During World War II, the United Kingdom had to cope with widespread food shortages and rationing that left sugar in short supply and chocolate almost unheard of. Which made Nazi boobytrap chocholate bombs all the more insulting, as Nick Higham reports for BBC News.
Drawings of exploding candy bars, bombs disguised as cans of motor oil and other “unpleasant weapons” were recently rediscovered after 70 years, writes Higham. Intended to be used as a warning to British forces looking to take the bite out of booby traps, the drawings give an intriguing glimpse into the world of WWII espionage.
'Chocolate bomb' among WW2 boobytraps http://t.co/LDD7Lyzkb7— BBC News (UK) (@BBCNews) September 30, 2015
The drawings of these odd German weapons were made by a man named Laurence Fish who worked for MI5's counter-sabotage unit. They were meant as a field guide to German booby traps, to teach agents how to diffuse these strange bombs if they encountereted them.
Fish’s widow discovered 25 of the drawings after her husband’s death, but they were put in storage until they were recently discovered by the daughter of Victor Rothschild, who commissioned the drawings. (Gloustershire Echo has more information about their recovery.) Though a plot to kill Winston Churchill using the cruel candy has been known since a secret letter was uncovered in 2009, the drawings have not been made public until now.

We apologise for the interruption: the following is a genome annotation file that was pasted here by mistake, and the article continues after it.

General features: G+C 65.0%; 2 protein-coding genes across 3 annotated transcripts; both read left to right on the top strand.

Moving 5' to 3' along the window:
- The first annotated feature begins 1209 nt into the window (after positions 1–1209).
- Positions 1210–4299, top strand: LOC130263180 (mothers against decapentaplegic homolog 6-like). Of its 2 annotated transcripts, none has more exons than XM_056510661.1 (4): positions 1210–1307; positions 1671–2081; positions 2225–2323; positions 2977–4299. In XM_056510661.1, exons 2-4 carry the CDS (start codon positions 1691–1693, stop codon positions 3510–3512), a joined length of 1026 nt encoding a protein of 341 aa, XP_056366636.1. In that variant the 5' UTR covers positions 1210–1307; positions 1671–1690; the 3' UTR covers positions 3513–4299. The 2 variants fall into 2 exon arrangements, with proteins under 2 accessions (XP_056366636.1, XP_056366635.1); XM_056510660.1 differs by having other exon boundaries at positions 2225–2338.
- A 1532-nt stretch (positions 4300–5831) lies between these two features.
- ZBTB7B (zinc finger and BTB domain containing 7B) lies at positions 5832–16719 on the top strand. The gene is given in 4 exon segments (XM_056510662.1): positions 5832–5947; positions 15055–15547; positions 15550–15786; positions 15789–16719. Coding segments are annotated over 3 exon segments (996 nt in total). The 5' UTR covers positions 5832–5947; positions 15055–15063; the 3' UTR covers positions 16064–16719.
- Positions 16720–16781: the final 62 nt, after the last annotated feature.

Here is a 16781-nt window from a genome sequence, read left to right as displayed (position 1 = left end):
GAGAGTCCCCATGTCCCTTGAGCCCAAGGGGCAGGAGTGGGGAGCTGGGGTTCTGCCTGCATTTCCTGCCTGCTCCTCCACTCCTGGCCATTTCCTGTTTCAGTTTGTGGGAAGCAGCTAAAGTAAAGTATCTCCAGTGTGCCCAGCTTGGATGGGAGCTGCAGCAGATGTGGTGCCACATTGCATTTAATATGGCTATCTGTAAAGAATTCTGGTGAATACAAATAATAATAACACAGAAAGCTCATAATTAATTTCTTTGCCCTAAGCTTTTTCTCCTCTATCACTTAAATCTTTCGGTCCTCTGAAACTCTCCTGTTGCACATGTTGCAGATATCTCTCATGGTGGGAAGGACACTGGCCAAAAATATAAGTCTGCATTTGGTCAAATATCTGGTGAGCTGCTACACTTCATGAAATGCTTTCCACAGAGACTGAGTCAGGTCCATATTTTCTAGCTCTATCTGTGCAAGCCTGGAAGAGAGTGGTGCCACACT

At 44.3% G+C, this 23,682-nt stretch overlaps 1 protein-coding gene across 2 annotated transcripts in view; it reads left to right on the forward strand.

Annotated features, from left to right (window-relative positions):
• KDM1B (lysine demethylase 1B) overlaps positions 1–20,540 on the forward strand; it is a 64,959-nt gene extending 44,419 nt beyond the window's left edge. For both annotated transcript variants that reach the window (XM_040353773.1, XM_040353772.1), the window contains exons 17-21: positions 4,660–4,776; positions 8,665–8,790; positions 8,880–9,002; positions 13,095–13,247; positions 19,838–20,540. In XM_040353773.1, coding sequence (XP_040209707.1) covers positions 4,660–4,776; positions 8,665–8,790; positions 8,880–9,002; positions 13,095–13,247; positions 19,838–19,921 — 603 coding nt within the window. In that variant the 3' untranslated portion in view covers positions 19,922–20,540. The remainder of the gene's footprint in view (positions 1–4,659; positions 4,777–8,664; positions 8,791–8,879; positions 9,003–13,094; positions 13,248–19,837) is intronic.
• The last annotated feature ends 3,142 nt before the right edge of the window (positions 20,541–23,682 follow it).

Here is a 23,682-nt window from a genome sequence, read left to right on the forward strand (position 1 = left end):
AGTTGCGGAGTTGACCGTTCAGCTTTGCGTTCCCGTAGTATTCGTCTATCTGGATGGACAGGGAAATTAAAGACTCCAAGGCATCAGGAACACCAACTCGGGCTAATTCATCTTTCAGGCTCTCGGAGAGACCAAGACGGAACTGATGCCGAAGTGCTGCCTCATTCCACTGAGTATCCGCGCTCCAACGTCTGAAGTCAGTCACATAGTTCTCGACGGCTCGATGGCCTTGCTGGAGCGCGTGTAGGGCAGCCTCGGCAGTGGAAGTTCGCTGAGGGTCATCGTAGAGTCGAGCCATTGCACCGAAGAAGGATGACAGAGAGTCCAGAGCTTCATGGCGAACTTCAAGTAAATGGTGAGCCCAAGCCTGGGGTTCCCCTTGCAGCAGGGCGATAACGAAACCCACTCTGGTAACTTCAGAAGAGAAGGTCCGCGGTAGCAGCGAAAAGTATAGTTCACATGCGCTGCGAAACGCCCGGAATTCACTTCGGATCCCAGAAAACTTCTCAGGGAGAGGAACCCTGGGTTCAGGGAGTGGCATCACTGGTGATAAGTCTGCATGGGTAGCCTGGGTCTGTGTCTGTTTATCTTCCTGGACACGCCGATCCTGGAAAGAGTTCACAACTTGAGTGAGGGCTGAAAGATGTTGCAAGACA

Not to be outdone by a few bombs, the British engaged in several ingenious acts of espionage and deception during the war. But it wasn’t all cool booby traps and clever ruses. The Brits’ ultimate act of trickery was one that occurred in plain sight — Operation Fortitude, a huge fake army made of inflatables and wood that diverted Axis attention from key landing sites that would enable the Allies to land at Normandy and take back Europe.